Educational technology—how we use it now, how we’ll use it in the future—is of paramount importance to any discussion of education. Teachers, students, administrators, and other key stakeholders in Canada are passionate about the role technology plays in supporting how students learn.
An infographic on “Technology in the Classroom” created by Nelson, an educational publisher in Canada, revealed 71 percent of students feel positively about technology in the classroom.
Technology in the classroom has even more of an impact when students can continue their ed tech use at home. However, not all students have the same access to technology due to a lack of Internet access.
As he writes, “The 96-percent figure is as pernicious as it is impressive, moreover, because it will foster public complacency at the expense of those final few. There are people across the country who lack a utility that is vital for 21st-century life. Many of them live in indigenous communities, where gaining reliable and affordable broadband access is a matter of survival.”
However, a different source, Statistics Canada, reports 42 percent of low-income households lack Internet access at home. Similar to the U.S. statistic from Pew Research that states, “Some 5 million school-age children do not have a broadband Internet connection at home, with low-income households accounting for a disproportionate share,” low-income families in Canada face similar circumstances.
These school-aged children that lack Internet access at home feel the impact of the Digital Divide more and more as tech use continues to increase inside – and outside – the classroom.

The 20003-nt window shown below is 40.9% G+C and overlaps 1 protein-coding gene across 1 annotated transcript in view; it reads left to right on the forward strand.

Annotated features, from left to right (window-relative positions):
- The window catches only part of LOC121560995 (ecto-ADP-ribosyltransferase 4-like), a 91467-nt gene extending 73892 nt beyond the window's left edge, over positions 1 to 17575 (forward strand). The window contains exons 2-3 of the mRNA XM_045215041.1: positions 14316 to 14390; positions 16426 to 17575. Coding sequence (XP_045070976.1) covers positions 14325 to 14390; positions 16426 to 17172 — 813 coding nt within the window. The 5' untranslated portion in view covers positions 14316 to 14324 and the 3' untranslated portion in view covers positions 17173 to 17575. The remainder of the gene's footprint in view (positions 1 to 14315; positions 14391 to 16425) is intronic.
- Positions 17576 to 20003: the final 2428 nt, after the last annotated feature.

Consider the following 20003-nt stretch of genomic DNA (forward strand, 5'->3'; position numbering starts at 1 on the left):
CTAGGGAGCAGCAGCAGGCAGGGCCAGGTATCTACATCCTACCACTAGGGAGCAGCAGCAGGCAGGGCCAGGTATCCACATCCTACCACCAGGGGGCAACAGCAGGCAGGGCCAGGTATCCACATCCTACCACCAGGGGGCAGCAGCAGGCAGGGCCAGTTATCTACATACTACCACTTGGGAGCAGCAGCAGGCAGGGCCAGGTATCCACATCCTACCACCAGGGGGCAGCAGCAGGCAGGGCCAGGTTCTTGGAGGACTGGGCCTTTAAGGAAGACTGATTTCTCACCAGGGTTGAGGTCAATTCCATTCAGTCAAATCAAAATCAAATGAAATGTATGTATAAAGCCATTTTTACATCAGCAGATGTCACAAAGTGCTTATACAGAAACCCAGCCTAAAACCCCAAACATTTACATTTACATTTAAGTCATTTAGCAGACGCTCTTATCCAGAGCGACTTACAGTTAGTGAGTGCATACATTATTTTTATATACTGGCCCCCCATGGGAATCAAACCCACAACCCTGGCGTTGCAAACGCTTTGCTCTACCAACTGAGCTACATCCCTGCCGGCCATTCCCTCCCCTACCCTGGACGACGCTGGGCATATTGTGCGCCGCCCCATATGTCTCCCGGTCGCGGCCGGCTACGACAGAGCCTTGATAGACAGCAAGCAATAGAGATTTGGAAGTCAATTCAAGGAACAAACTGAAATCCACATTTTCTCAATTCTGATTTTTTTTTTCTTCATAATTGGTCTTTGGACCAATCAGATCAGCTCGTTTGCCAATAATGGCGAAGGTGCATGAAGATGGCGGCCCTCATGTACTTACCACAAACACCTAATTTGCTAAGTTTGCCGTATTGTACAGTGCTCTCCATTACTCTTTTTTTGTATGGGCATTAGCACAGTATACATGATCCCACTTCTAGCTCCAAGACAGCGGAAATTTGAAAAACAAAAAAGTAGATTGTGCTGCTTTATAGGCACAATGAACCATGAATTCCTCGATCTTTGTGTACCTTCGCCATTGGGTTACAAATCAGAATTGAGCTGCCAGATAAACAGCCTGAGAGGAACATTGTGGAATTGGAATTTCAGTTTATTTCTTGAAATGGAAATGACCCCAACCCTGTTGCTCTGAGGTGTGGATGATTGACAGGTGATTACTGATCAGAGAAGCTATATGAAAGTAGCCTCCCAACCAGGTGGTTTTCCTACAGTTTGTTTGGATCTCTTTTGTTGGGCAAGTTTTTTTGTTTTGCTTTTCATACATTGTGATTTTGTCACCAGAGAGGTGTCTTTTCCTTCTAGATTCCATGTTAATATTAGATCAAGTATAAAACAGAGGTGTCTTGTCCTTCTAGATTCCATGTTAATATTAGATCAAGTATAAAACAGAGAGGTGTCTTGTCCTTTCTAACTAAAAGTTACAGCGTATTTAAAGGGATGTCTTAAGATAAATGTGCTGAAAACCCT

The annual “State of the Nation: K-12 E-Learning in Canada” study by the Canadian eLearning Network (CANeLearn) examines K-12 online learning such as distance, online, and blended learning. This 2016-17 report revealed around 16 percent of K-12 students were engaged in E-learning. The report states, “The overall e-learning activity was based on the number of K-12 students engaged in distance and online learning, combined with the number of K-12 students engaged in blended learning.”
As more students engage in distance learning, online learning, or blended learning, they will need Internet access at home to be successful in school.
The Impact on Digital Literacy
The Digital Divide also refers to students’ technical skills. For example, in a recent report by Radio Canada International, there’s a growing concern about the Digital Divide, especially among the country’s population under 30 years old. Central to their story is an illuminating study by the Brookfield Institute that takes readers on a deep dive into digital literacy education in Canada.